For a blessing

Among my favourite greetings is ‘May you be for a blessing’. Admittedly, it can sound pious when spoken, but much less so when written at the close of a letter, or even an email. We use the words frequently in reference to the dead, such as in the abbreviation z’’l which stands for zichronah liverachah, ‘May her memory be for a blessing’, but less often towards the living. Yet I constantly meet many people who, in one manner or another, bring blessing and perhaps, in all the busyness of our complicated lives, it’s the most precious thing we do.
The words go back to Abraham. ‘Be for a blessing’, God says to him, which the rabbis expand into, ‘Up until now the blessings have been in My hands; from now on they are in yours’. One can disagree about the first half of that sentence, but not seriously about the second. The very way a person says ‘thank you’ can make someone else feel that their life is worthwhile.
That goes to the heart of how we as humans have the capacity to bless. There are many blessings all around us: yesterday I went for a run in the paths through Scratchwood where the purple rhododendrons were in bloom. (I know they are considered foreigners, but then so probably am I.) A young rabbit was enjoying the spring grass at the edge of a field. The chestnut trees had their full candelabra of white and red.
We cannot create the grace of a goldfinch or the soft fragrance of a wild rose, but we can and do affect the way those who encounter us are left feeling about the value of their lives. Whether we are aware of it or not, we make a difference all the time. Sometimes this is through specific and directed activity. I admire those who have the skills to save lives, enable bed-ridden people to use their limbs more fully and with less pain, help children overcome fear, have the administrative wisdom to know how to distribute food to the hungry. No one can know the immeasurable extent of the blessings they bring. No one can fathom either the joy and humility which beautiful music has the power to engender, re-opening the heart.
But I have in mind the so-called little things. Suddenly, as I write this, I remember the first time I was given a flower. My father had taken me out on a walk. We passed through a nursery and he stopped to speak with the gardener. A kind man, he must have enquired after the health of my mother, who was terminally ill at the time. He reached down and gave me a small pot with a yellow and amber primrose. I don’t remember what he said; it was something like ‘For your boy’. That man blessed me not only with a love of plants. He made aware for one of the first times in my life how much it matters how we make others feel. That is something which is never beyond our power and, worryingly, we do it constantly, whether we’re conscious of it or not.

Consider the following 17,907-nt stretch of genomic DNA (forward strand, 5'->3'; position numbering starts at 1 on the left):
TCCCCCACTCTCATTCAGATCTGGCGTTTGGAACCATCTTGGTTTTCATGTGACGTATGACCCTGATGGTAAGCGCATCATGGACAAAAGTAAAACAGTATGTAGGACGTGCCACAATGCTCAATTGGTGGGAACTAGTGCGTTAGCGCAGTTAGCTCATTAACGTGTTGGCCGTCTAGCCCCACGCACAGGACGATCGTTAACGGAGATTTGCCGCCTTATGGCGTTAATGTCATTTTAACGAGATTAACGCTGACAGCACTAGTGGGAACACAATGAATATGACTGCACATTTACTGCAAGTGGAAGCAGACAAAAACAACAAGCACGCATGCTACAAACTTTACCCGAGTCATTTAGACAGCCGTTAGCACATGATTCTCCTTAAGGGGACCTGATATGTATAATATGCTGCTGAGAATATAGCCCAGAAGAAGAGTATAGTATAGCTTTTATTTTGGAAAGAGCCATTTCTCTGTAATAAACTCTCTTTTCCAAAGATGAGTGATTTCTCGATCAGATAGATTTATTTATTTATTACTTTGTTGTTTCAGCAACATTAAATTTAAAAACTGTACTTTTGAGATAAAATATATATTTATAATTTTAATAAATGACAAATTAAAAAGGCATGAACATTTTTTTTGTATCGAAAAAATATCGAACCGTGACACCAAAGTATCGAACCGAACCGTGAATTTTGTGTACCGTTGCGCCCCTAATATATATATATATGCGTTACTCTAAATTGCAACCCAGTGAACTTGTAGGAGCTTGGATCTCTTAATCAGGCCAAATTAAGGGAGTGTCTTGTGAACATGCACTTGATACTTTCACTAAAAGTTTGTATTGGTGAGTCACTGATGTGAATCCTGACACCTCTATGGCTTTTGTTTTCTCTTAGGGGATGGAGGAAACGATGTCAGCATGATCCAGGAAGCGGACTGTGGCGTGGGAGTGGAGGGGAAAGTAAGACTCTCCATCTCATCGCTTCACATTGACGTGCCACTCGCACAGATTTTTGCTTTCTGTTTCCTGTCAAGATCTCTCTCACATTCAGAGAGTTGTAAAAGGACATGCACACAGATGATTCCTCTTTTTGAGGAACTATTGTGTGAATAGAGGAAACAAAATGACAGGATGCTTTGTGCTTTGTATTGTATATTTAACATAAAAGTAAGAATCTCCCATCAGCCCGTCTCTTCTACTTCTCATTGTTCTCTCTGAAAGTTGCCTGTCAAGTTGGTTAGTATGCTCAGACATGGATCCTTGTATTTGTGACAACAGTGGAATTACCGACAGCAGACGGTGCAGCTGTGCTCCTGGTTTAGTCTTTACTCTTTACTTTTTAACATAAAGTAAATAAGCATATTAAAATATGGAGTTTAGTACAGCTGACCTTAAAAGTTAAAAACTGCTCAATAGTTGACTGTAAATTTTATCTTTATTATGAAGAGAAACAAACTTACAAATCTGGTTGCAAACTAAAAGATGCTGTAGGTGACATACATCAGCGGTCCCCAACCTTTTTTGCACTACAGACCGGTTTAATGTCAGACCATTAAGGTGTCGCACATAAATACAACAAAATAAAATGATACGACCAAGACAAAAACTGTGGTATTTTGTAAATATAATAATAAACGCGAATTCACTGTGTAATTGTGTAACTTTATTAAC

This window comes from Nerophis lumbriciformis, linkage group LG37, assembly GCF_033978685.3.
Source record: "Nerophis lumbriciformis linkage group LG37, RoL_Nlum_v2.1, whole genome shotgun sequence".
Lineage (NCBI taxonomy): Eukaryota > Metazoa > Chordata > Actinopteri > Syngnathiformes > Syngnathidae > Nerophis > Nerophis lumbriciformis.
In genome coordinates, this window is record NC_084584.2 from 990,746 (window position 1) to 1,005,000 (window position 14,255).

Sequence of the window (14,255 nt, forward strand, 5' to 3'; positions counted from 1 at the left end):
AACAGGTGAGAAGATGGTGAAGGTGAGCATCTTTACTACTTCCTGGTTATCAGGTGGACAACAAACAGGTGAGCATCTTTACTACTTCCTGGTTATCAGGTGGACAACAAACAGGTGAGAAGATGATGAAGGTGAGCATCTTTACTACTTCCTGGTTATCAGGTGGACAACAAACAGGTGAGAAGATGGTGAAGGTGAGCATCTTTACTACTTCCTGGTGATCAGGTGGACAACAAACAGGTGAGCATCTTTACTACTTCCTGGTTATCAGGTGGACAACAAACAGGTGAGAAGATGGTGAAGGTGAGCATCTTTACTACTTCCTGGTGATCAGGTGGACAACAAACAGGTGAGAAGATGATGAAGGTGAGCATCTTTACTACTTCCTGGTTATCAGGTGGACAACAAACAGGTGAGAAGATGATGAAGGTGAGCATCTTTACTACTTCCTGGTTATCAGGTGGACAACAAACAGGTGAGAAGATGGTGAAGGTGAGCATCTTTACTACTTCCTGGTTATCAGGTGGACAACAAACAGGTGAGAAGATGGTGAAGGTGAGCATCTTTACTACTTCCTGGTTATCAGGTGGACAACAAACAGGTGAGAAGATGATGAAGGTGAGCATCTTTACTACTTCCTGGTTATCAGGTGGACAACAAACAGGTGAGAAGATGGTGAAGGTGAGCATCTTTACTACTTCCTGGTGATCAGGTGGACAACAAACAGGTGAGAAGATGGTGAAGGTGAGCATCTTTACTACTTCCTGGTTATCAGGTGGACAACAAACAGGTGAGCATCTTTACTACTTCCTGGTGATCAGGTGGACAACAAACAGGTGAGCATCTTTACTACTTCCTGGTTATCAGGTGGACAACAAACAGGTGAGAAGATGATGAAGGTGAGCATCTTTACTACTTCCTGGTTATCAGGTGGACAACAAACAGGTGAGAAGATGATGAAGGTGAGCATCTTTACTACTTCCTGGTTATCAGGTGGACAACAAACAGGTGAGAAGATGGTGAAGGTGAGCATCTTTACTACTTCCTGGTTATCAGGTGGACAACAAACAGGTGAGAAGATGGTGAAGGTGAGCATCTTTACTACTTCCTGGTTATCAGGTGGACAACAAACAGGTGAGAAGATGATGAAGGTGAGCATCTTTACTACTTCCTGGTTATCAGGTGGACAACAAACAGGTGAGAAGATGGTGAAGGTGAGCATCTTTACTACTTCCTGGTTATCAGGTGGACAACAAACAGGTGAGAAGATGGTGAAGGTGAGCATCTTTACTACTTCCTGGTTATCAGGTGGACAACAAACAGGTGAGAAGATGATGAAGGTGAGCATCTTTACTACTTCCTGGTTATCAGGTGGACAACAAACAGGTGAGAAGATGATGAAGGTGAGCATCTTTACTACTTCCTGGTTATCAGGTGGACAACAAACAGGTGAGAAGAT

Of the three short sentences out of which the famous blessing we read this week in the Torah is comprised, I find myself thinking most about the middle part: ‘May God’s presence shine upon you’. I’ve met many people who reflect that gentle light, no doubt not always, because everyone has their moods. They do so without any kind of pious intention, in how they speak, in simple gestures, in the way they notice people, even things. Without a word they seem to say ‘Look!’ and the light seems now to show not an easier or less painful, but a wiser and kinder reality. It’s a healing light, because, whoever we are, in its presence we feel more whole.
May God grant each of us the grace to be for a blessing.

The world in miniature

Shavuot is the festival of revelation, the commemoration of when God spoke at Sinai. To the mystics, God’s speech is never solely in the past; God speaks now and always, and to us. What this signifies is a deeply personal matter; it will be different for each of us, and vary as we change through the course of our lives. I have tried to set down in a short credo what it currently means, or what I would like it to mean, to me.
Ahavat- and Yirat- Shamayim, love and awe before Heaven, are shorthand for a lived and experienced reverence for life, not only as it is encountered in its particularity, in tree, bird, deer, people, but as it is inhaled in its essential vitality, as a vibrant awareness of the invisible oneness which fills all being, the ‘one motion and one spirit…that rolls through all things.’ [1]
Such awareness opens the heart to wonder and respect for the essence of life, to that to which the word ‘God’ serves as pointer, to what the kabbalists and mystics called Ein Sof, the unending and inexhaustible source of existence and the wellspring of being and beauty. Prayer is the attempt to spend time undistracted in the presence of this reality, to let it cleanse the mind, fill the heart, reinvigorate the spirit, motivate our conscience and guide our actions.
The very awareness of such a relationship with life is in itself a form of responsibility. How can one know, feel kinship, but then not care? Each person ‘has an infinite sphere of responsibility before the infinite’ [3] This is expressed not only in bonds of heart and soul, but in action, classically in mitzvot, doing what we experience ourselves as commanded to do.
The goal of this action is always Tikkun, reparation, motivated by the longing for the world to be as we believe God wants it, or dreams it. It is our response to what Hans Jonas called ‘the mutely insistent appeal of [God’s] unfulfilled goal’. [4]
Tikkun calls us to dedicate ourselves in two mutually necessary and inter-dependent ways.
On the one hand we are required to act. The possibilities are endless. The Mishnah’s remarkable statement that everybody needs to be able to say ‘for my sake the world was created,’ can be taken to mean that there are aspects of life and need which appeal to us especially because of our unique gifts, sensitivities, and vulnerabilities, calling on us to work, advocate, and seek healing for them. [5]